his Life

Welcome to the world, Alan Smith

Born on the 12th December 1939 to Minnie and Charles Smith in Bathurst, NSW, Alan was the treasured first-born child of his generation in the family, and was especially beloved by his Aunties. He was followed by two brothers, Warwick and Ian, and four sisters, Leonie, Raine, Judy and Robbie. Charles passed away when Alan was seven years old, leaving him with the responsibility of being the man of the house. Growing up during during World War 2, his family faced extreme poverty and hardships. Alan's first job was at a rope factory at age 11, where they hired children to thread the materials for the rope into the machine. 

Alan was always into Hot Rods and the mechanical workings of cars. As a 17 or 18 year old he broke one of his legs and eventually lost all his teeth, when he smashed into a wall on a bicycle with no brakes. After this accident, his future mother in-law was much less willing to go for rides on the handlebars of his bicycle!

Becoming a Husband And a Dad

Alan married Deloraes "Del" Callan on 15th November 1958. They had four children together - Mark, Stephen, Leanne, and David. Alan was a devoted dad who loved spending time with his children. He always encouraged them to pursue education and their passions, and he loved attending their sporting events. His workshop was a source of fascination for the children, where he staged the creation and repair of anything he put his mind to including boats, furniture, and cars. His skills of metal turning, woodwork and mechanics especially came to life in his workshop. 

The Next Chapter

In 1981, Alan's daughter Lea and Margaret's daughter Lynda conspired to matchmake their parents who were both now single. After Alan standing Margaret up on the first date (due to a broken car axle), their romance quickly blossomed and they were married on 9th May, 1982. Alan thus inherited four more children - Robbo, Julie, Lynda, and Jamie. 

Alan was just as devoted to his step-children and grandchildren as his own, and was the rock and steady support of his entire extended family throughout his life. He was involved in his grandchildren's lives and lived to see five great-grandchildren. 

Working Life

Alan was a jack of all trades with a multitude of skills. His jobs over the years included being a fitter and turner for B&B Optical, a real estate agent, a telephonist at Telecom, a house builder and renovator, a salesman, a cabinet maker, a handyman, an engineer at a computer company, a mechanic, and a variety of others. 

In 1985 Alan and Margaret bought Gabba Gearboxes, where they lived and worked for the next 17 years. They had wonderful employees who became like family. 

The business had its ups and downs but through it all Gabba was a haven for their kids and grandkids who have wonderful memories there. From the toys in the walk-in wardrobe, to Margaret's craft room, to the mysterious wonders of the workshop downstairs, to Alan's presence in the midst of it all, Gabba was a grandchild's wonderland.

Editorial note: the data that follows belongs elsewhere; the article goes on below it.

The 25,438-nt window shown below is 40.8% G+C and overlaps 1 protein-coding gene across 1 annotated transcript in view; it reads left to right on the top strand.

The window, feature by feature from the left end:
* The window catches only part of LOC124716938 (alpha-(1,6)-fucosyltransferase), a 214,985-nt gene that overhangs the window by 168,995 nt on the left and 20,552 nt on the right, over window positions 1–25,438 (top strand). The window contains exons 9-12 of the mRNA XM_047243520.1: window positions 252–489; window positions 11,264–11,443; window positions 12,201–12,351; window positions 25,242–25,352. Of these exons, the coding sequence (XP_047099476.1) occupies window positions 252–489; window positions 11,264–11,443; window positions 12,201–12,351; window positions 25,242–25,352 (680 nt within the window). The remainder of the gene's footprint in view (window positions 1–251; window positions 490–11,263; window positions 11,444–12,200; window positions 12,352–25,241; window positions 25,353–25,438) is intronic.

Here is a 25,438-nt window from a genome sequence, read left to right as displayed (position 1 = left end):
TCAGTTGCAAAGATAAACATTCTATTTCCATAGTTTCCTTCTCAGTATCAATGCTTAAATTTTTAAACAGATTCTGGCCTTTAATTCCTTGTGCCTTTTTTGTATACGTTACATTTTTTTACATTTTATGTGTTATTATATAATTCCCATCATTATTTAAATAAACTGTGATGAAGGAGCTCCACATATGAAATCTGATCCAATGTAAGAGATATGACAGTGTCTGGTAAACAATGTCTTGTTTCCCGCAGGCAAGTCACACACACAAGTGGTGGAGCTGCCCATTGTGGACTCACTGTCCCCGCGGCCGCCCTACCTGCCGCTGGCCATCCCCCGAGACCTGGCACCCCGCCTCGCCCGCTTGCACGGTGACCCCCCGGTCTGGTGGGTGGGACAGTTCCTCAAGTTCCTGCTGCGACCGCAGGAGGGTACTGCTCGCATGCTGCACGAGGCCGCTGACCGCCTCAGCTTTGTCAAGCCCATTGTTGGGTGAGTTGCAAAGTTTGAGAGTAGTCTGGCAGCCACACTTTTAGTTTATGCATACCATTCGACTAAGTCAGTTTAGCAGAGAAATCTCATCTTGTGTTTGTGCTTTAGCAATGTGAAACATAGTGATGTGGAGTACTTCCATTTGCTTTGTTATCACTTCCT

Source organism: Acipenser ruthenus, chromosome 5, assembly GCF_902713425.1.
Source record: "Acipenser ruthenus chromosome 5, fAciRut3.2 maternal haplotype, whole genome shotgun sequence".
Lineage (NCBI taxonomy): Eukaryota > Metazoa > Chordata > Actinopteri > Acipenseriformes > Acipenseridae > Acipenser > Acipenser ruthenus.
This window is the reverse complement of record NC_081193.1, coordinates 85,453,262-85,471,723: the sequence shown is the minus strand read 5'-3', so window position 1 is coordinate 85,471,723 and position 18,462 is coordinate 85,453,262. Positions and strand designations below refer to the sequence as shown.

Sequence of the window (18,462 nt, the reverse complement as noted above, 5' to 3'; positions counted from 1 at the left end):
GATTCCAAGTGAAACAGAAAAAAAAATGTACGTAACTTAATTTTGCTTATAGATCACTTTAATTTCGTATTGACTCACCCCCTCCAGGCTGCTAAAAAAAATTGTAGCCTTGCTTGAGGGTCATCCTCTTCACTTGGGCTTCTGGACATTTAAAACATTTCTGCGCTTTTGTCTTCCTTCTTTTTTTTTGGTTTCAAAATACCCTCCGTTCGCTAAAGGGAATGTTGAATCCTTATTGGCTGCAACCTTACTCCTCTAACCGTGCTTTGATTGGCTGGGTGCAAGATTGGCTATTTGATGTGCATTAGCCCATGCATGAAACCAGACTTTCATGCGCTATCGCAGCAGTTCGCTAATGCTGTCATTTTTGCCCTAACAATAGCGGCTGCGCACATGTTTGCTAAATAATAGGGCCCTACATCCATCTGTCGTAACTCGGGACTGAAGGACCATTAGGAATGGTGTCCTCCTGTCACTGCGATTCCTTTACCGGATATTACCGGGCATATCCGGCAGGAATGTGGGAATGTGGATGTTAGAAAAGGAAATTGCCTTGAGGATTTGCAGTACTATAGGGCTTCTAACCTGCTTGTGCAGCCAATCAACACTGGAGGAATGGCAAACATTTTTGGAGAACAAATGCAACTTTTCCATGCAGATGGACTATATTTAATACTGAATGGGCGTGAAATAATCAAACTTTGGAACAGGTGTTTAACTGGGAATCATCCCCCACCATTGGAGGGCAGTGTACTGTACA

Alan always wanted to sail from a very young age. When he was a child, he constructed a boat out of a bucket from a Ferris Wheel, a broom pole, and his mother's bed sheet and set off into the great blue yonder of Double Bay. Not having the equipment to be able to tack, he ended up having to walk for miles to get back home. 

Alan delighted in taking his children sailing when they were young. He bought an 8ft Sabot named Tom Thumb, and then built Skippy, Snoopy and Moby Dick. All of his children developed a great passion for sailing, and have wonderful memories of sailing with their Dad. 

Alan bought his first yacht named Windsong during his first marriage and enjoyed it for less than a year before it had to be sold. After getting married to Margaret, his desire for a boat reigned supreme and he bought a little Dragon for $3000 named Majorie Ann. He taught Margaret to sail in it, but she wanted more comfortable accommodations and Alan wanted a bigger boat.

Eventually they saw Pathfinder advertised, a 38ft yacht. At the time it seemed like an unattainable dream but where there's a will, there's a way! Alan and Margaret paid Pathfinder off over many years, and in return it repaid them by being the highlight of their life together. They took many trips together, alone and with their children and grandchildren. They were quickly adopted into the sailing community where they developed life-long friends. 

When Alan could no longer maintain Pathfinder, he passed it on to Julie and Jaro, and it remains in the family to this day. We will take his ashes for a final journey on Pathfinder and scatter some of them on the waters where he loved to sail. 


In 2005 Alan and Margaret retired and moved to a house in Mapleton. The house, just like Gabba, became a haven for their kids and grandkids. Alan once again had a workshop where he passed on his many skills to his grandsons. He became one of the founding members of the Mapleton Men's Shed, and loved to invite anyone he met to join. Alan also continued to renovate houses even after retirement. 

After a long and rewarding life, Alan passed away in Margaret's arms at 4:10am on 6th April 2019 at their home in Mapleton. In the weeks leading up to his passing, Alan was surrounded by his family, and was able to stay at home throughout, thanks to his devoted wife Margaret and the constant care of his daughter Lea and his step-daughter Julie. He said his goodbyes and prepared himself well, and we have comfort in knowing that he is now very much at peace. 


Please leave your own treasured memories of Alan on this website. His legacy lives on in the lives, stories and memories of his family and friends, and perhaps here we can together capture a small part of that legacy. 

Some of the details recorded here may not be entirely accurate - but as Alan would say, "never let the truth get in the way of a good story!"